There is hope, particularly with China’s interest in building ports, rail, and roads for its own exploitation of Africa’s resources. It’s not the best model, consisting as it does of neo-colonialism, but it is better than nothing. European countries and businesses are still in the game too.
Institutions are rules of law governing the behaviour of the society. Generally, in most African countries institutions have been a failure because they serve to protect or support personal interests of the elite or leadership. Consequently, the government does not provide efficient institutional framework to sustain good governance, transparency and accountability from its institutions. In many African countries, weak institutions do not secure the required long run sustainable growth. However, many African leaders are contented with short term a solution that imposes long term cost for the nation. (For example: the budget deficits controls). Therefore, since the countries do not have a sustainable and efficient tax system some rely on monetizing through the central bank or public debt (Siebert 2006).
The functions of institutions consist of creation and implementation of economic policies, service delivery, and ensuring efficient use of public resources as well as law enforcement. Thus, good governance implies efficient institutions. Consequently, a weak institution acts as a barrier to sustainable growth in Africa. (Amoako 2003)
According to Khan and Senhadji (2000), poor governance by African countries has led to poor economic growth since it affects negatively investment, productivity, foreign Aid, consumption etc.
Dependency on foreign AID
Most African countries depend on external aid, thus, the efficient absorption of Aid to as well as the attraction of international donors would depend on quality of public institutions and service delivery accompanied by high skilled servant and capacity building.
Dambisa Moyo is a Zambian born economist who says aid is killing Africa.
In her new book, Dead Aid, she argues that official aid is easy money that fosters corruption and distorts economies, creating a culture of dependency and economic laziness.
Moyo is particularly dismissive of the ‘celebrity aid’ model popularised by international stars such as Bob Geldof and Bono and says many aid organisations and NGOs are more interested in perpetuating poverty in order to justify their own existence. Source: www. abc.net.au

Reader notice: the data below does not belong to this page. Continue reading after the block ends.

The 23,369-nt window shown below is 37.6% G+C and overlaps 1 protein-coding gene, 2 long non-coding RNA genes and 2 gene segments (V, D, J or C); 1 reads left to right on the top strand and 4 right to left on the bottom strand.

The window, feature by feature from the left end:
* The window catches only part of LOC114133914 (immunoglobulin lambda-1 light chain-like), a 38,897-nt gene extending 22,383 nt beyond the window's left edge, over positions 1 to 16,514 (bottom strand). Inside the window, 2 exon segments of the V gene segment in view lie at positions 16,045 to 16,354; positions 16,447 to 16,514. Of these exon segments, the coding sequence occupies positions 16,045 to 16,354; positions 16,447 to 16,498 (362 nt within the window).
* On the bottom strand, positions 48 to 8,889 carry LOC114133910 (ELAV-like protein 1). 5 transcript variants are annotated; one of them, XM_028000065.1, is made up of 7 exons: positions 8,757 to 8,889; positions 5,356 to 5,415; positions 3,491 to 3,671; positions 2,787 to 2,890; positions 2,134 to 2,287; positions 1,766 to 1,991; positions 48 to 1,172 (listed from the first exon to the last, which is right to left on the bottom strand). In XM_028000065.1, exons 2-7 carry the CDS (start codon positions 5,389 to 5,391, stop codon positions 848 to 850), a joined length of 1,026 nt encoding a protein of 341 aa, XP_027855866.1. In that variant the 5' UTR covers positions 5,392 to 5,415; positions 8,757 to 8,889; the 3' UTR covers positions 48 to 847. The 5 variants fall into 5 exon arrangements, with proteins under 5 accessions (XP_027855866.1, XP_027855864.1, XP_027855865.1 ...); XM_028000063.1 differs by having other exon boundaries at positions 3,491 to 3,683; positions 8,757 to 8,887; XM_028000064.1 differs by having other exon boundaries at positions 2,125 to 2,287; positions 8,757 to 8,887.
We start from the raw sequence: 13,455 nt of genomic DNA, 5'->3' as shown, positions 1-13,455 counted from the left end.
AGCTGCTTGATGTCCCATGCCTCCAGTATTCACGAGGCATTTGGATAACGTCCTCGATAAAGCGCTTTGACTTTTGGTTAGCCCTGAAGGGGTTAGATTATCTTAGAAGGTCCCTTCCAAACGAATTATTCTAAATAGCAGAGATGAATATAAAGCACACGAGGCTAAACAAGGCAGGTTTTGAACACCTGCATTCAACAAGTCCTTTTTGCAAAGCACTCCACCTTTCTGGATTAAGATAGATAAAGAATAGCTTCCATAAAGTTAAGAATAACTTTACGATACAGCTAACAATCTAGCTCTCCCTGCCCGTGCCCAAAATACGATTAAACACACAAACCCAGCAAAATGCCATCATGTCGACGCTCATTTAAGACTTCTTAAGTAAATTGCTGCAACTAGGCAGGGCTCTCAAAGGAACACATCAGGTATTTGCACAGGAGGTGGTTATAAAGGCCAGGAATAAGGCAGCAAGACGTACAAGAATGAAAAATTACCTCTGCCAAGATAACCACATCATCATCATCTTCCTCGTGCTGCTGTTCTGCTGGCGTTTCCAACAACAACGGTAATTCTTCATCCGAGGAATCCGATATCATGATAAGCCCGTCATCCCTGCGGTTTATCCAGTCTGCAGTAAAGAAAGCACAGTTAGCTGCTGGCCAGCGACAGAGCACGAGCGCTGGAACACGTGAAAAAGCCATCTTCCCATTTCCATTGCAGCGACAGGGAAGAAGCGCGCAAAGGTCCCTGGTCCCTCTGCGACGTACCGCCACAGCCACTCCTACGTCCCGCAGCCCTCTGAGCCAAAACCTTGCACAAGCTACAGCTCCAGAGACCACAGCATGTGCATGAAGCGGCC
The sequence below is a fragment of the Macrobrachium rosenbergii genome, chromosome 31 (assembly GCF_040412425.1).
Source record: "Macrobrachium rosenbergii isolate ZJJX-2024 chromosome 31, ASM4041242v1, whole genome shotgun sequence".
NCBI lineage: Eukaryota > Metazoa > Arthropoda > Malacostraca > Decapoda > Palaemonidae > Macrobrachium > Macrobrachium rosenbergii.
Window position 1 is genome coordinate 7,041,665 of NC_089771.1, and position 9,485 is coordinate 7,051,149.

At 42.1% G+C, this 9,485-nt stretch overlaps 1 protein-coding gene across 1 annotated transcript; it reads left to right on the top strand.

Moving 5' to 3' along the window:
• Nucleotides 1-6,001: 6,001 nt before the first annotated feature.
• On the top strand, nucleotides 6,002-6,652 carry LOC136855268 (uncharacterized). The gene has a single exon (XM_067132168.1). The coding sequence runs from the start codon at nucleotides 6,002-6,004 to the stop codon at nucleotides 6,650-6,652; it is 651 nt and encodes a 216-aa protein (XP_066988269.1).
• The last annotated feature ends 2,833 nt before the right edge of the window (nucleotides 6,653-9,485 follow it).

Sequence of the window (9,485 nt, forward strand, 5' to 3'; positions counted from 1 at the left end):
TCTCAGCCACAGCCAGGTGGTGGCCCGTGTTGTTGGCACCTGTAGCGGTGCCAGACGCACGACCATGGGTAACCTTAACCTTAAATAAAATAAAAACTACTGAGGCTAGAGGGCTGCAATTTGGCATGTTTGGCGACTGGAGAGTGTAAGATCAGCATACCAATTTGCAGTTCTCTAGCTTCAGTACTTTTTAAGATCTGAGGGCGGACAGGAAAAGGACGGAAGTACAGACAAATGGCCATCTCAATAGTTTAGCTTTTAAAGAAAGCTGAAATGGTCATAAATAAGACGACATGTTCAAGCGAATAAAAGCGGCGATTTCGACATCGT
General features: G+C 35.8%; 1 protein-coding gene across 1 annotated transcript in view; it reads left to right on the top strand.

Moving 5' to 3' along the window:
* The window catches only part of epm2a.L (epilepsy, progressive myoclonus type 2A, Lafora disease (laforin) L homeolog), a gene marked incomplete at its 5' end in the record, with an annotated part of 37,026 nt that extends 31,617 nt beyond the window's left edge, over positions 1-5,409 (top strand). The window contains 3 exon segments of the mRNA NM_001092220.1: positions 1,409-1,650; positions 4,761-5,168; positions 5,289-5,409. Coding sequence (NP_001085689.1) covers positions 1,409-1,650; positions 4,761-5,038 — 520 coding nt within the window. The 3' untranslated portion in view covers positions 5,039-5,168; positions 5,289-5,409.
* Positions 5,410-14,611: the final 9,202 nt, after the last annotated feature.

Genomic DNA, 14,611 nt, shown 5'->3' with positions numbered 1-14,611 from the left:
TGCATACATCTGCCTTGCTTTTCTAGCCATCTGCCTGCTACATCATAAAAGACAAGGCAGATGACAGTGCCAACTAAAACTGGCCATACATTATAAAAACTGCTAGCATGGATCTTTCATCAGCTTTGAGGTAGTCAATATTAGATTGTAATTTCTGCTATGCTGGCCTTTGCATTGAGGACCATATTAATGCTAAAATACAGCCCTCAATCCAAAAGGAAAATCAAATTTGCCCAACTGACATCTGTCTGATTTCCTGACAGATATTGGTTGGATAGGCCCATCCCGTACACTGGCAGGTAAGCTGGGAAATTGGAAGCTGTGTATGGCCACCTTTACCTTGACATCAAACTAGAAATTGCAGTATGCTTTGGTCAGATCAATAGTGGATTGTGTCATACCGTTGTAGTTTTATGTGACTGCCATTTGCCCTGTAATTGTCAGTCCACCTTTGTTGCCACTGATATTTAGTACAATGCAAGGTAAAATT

Therefore, strengthening the rule of law and property rights, improve the regulatory burden and avoid political violence would attract donors thus, increasing the probability of increasing the growth rate.
The strength of every society depends largely on its leadership. Throughout history successful societies have been those whose leaders were able to rise to the occasion to calm storms during crises and advance the course of prosperity during peace time. During economic hardships, poverty and wars it is the leaders who make tough economic and military decisions to steer the nation out of those troubles. However, leadership incompetence is a key factor in entrenching poverty in almost all African societies.
The leadership in Africa today could be likened to a bad chef who has all the ingredients needed to prepare a delicious soup but fail to do so. For instance Africa is home to half of the world’s untapped natural resources. The continent receives the highest amount of sunshine comparable to any landmass in the world which when taped could supply cheap and constant supply of electricity to the whole continent and beyond. It is estimated that the solar energy potential of the Sahara Desert alone could power the whole of Europe. This is what the Finnish president said on a visit to Nigeria in March 2009, Nigerian people have so much sun and wind, why don t they use it for the generation of light for cooking and every other thing? She queried, and added that we do it in Finland for our renewable energy. Source: http://www.dailytrust.com, 12 March, 2009.
The continent is home to a lot of valuable minerals such as gold, diamond, coltan, copper, bauxite, Uranium. There are huge diamond and gold deposits in Botswana, Namibia, Liberia, Sierra Leone, Ghana and South Africa. There are huge copper deposits in Zambia and Guinea. It is estimated that mineral deposits in DR Congo alone could fetch the country 23 trillion dollars.
The years of leadership incompetence, weak, ineffective, totalitarian and corrupt government as seen in DRC, Uganda, Gabon, Equatorial Guinea, Angola, Congo, Central Africa Republic, Chad, Ivory Coast, Ghana, Burkina Faso, Nigeria, Niger, Mali, Somalia, Sudan, Ivory Coast, Zambia, Malawi, Tanzania and Zimbabwe must give way to strong, effective, corruption free and solution driven government as seen in Botswana.
In this 21st Century, Africans need leaders who will not hide behind diplomacy and condone negative practices by their colleagues such as subversion of the constitution and subjugation of the people. Source: http://www.mordernghana.com.
The leadership in most African countries is centralized, thus, the local government do not have the power and authority to take any decision. Therefore, it hinders efficient the capacity of the local administrations. Thus, the opinion of the population is not legitimated by the local governance. Additionally, due to lack of capacity and authority, the local governments are not efficient in providing public service, nor accountable for their local institutions (Kaufmann 1999 & World Bank 2005).
Conflicts and crises such as civil strife have affected governance in Africa as well as the establishment of sustainable growth performance. Although some countries have recovered from civil wars, good governance remains a challenge. This includes boosting national capacity to avoid crises in governance, maintaining good internal relationship and peace building, as well as reinforcement of issues regarding national security reducing and crime (World Bank 2005).
Institutions and human rights: leaders and society need to respect constitutional rules as a pillar of the rule of laws. Thus, any disrespect of laws would be a threat to stability. Additionally, the integrity and independence of the judiciary should be improved as it can reduce structural constraints. Protection to people’s rights including minority groups and vulnerable population should also be improved (World Bank 2005). Source: http://www.ukessays.com
Mawuli Dugbartey is a scientist from Congo, now residing in Ghana.